DEEP Neural Networks

The neural networks proposed in the Related Articles are dynamic, explicit, evolutionary, and predictive (DEEP). 

The networks' dynamic operation means the only changes are the levels of neuron activity.  No structural change is required, such as neurogenesis, synaptogenesis, or pruning, nor is any change required in the way neurons function, such as a change in synaptic strength or the strength of action potentials.  This makes the networks' speed consistent with the "real time" of most brain functions (a few milliseconds). 

All neurons, connections, and types of synapses are shown explicitly, and all assumptions of neuron capabilities are stated explicitly.  Only minimal neuron capabilities are assumed, and no network capabilities are assumed.  So the networks are not "black boxes." 

The networks are evolutionary in the sense that they demonstrate selective advantages for the phenomena they generate.  This includes phenomena whose functions are apparently uncertain, such as the matched periods of neural activity found in EEGs.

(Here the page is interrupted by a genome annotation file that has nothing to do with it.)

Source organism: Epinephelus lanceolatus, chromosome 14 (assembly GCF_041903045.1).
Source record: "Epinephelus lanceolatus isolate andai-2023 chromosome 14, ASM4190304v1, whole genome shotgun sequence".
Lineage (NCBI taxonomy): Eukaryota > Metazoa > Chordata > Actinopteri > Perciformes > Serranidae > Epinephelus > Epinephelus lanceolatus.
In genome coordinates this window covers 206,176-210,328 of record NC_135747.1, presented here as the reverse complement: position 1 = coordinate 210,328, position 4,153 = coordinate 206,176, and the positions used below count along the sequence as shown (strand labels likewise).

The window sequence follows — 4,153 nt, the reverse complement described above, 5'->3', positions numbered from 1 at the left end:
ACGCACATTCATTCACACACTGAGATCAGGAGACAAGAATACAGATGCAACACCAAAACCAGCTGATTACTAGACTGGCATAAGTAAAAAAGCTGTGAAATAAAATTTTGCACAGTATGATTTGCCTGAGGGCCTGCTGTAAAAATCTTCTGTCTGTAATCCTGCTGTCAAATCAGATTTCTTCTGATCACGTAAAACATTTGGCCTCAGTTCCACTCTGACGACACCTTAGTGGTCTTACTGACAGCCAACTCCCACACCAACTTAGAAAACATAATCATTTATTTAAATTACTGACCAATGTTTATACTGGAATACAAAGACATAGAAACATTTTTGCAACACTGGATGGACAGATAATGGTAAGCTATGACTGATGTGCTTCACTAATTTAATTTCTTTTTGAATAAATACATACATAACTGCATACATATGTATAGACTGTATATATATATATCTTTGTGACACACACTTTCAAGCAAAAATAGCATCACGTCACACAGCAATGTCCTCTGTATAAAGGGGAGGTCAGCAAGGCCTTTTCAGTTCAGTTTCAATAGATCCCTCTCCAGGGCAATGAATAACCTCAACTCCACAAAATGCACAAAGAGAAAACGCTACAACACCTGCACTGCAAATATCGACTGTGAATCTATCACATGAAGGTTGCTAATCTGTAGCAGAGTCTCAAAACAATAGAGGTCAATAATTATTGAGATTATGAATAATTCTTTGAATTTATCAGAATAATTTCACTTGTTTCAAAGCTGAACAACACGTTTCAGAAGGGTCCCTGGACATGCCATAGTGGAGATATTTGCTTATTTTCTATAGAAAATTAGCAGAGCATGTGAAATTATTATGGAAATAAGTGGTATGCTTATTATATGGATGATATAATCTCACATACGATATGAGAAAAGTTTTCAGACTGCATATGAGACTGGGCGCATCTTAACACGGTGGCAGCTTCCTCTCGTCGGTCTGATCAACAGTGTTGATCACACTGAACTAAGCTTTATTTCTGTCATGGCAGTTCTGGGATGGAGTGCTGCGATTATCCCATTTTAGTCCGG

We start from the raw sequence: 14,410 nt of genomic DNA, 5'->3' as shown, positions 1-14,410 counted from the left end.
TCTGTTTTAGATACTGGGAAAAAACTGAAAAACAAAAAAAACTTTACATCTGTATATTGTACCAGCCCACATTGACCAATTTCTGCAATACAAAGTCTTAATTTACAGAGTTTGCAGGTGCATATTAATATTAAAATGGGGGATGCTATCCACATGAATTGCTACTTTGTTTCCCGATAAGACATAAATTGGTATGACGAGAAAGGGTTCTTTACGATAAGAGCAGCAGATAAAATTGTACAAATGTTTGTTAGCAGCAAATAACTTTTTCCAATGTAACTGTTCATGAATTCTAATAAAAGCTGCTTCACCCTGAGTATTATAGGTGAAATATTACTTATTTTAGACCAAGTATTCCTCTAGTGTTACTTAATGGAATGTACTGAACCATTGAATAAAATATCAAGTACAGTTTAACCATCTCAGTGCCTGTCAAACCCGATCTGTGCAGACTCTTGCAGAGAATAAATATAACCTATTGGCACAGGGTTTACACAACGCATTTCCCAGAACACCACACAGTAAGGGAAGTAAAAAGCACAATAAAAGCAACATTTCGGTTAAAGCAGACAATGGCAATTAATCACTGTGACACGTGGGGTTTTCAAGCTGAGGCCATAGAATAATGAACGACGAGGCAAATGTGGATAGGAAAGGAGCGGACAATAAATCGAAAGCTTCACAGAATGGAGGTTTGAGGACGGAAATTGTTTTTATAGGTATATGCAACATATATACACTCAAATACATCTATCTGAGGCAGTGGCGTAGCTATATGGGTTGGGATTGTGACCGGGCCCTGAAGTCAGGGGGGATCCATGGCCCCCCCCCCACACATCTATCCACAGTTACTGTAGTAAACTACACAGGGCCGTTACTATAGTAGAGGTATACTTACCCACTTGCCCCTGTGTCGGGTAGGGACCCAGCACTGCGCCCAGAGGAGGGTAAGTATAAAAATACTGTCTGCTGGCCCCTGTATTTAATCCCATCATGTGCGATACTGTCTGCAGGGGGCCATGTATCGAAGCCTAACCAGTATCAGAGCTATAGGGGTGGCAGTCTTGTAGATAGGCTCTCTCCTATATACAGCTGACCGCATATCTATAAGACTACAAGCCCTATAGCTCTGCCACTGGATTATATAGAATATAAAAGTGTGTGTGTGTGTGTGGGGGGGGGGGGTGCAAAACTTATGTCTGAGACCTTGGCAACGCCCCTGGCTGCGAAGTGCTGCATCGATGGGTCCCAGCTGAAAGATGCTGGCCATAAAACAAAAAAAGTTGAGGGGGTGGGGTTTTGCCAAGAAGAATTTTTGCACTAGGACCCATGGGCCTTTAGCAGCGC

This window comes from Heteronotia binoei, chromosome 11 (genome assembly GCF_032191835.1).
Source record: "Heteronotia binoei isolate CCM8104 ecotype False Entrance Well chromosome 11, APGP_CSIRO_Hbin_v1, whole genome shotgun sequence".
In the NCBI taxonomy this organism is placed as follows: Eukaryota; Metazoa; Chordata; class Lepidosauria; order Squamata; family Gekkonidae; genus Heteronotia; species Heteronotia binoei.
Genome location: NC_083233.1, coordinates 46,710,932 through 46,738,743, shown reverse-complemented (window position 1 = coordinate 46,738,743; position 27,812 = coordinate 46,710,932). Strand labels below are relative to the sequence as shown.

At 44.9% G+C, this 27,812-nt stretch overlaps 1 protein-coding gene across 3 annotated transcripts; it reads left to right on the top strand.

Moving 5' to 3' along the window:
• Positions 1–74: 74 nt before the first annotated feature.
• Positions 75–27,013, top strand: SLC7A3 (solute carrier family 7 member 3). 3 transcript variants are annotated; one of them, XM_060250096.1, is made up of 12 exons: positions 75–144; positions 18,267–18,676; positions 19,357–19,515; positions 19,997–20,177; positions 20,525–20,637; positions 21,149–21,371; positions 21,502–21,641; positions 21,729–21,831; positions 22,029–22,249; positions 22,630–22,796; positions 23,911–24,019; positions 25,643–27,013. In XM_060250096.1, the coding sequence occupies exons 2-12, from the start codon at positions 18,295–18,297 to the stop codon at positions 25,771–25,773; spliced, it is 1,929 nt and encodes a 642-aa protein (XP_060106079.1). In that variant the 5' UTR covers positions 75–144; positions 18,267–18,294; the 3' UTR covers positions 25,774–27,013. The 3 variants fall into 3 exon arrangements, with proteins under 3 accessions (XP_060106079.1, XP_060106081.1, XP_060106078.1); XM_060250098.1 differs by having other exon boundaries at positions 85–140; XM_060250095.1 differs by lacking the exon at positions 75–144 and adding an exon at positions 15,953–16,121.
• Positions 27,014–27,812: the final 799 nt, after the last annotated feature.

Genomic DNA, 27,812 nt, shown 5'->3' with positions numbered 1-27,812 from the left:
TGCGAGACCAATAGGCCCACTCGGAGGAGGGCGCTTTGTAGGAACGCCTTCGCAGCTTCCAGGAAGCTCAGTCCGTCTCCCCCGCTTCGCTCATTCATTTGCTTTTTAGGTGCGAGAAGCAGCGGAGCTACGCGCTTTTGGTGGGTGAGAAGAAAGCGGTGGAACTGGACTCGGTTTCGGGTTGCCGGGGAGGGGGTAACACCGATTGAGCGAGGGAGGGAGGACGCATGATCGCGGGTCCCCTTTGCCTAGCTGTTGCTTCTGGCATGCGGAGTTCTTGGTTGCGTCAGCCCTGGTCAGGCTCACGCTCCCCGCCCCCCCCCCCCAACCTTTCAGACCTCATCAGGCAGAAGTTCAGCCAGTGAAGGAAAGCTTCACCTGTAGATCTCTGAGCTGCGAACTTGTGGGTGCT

Finally, the networks are predictive of nervous system phenomena.  That is, based on the explicit connections and neuron capabilities, it can be demonstrated that the models generate known nervous system phenomena, and they may predict testable phenomena that are as yet unknown. 

DEEP neural networks may show how neurons are actually connected to process information with the speed of most brain functions.  The networks presented in the Related Articles are apparently the only theoretical neural networks in the literature that have the four DEEP properties.  The dual purpose of the articles is to demonstrate that it is possible to design DEEP neural networks and to call attention to the dearth of such models in the literature.  DEEP neural networks can promote discoveries of how synaptic connections are organized at the local level.